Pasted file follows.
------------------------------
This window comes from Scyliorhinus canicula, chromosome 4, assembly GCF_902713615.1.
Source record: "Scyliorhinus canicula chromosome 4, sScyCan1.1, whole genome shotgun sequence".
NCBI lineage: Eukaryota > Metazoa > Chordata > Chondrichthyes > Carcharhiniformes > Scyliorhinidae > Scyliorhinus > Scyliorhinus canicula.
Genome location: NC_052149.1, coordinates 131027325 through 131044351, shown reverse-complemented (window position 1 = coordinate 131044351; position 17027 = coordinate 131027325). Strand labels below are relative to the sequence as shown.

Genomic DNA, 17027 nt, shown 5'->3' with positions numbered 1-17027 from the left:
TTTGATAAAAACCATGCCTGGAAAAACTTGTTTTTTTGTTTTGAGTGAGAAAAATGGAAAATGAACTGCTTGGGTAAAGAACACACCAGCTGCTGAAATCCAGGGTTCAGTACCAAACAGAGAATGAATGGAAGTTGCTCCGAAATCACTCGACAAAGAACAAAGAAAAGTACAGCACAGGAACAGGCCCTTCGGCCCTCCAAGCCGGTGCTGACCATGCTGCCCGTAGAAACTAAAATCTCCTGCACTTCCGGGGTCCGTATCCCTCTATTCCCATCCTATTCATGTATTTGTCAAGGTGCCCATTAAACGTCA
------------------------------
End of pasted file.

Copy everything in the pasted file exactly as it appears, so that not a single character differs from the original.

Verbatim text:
This window comes from Scyliorhinus canicula, chromosome 4, assembly GCF_902713615.1.
Source record: "Scyliorhinus canicula chromosome 4, sScyCan1.1, whole genome shotgun sequence".
NCBI lineage: Eukaryota > Metazoa > Chordata > Chondrichthyes > Carcharhiniformes > Scyliorhinidae > Scyliorhinus > Scyliorhinus canicula.
Genome location: NC_052149.1, coordinates 131027325 through 131044351, shown reverse-complemented (window position 1 = coordinate 131044351; position 17027 = coordinate 131027325). Strand labels below are relative to the sequence as shown.

Genomic DNA, 17027 nt, shown 5'->3' with positions numbered 1-17027 from the left:
TTTGATAAAAACCATGCCTGGAAAAACTTGTTTTTTTGTTTTGAGTGAGAAAAATGGAAAATGAACTGCTTGGGTAAAGAACACACCAGCTGCTGAAATCCAGGGTTCAGTACCAAACAGAGAATGAATGGAAGTTGCTCCGAAATCACTCGACAAAGAACAAAGAAAAGTACAGCACAGGAACAGGCCCTTCGGCCCTCCAAGCCGGTGCTGACCATGCTGCCCGTAGAAACTAAAATCTCCTGCACTTCCGGGGTCCGTATCCCTCTATTCCCATCCTATTCATGTATTTGTCAAGGTGCCCATTAAACGTCA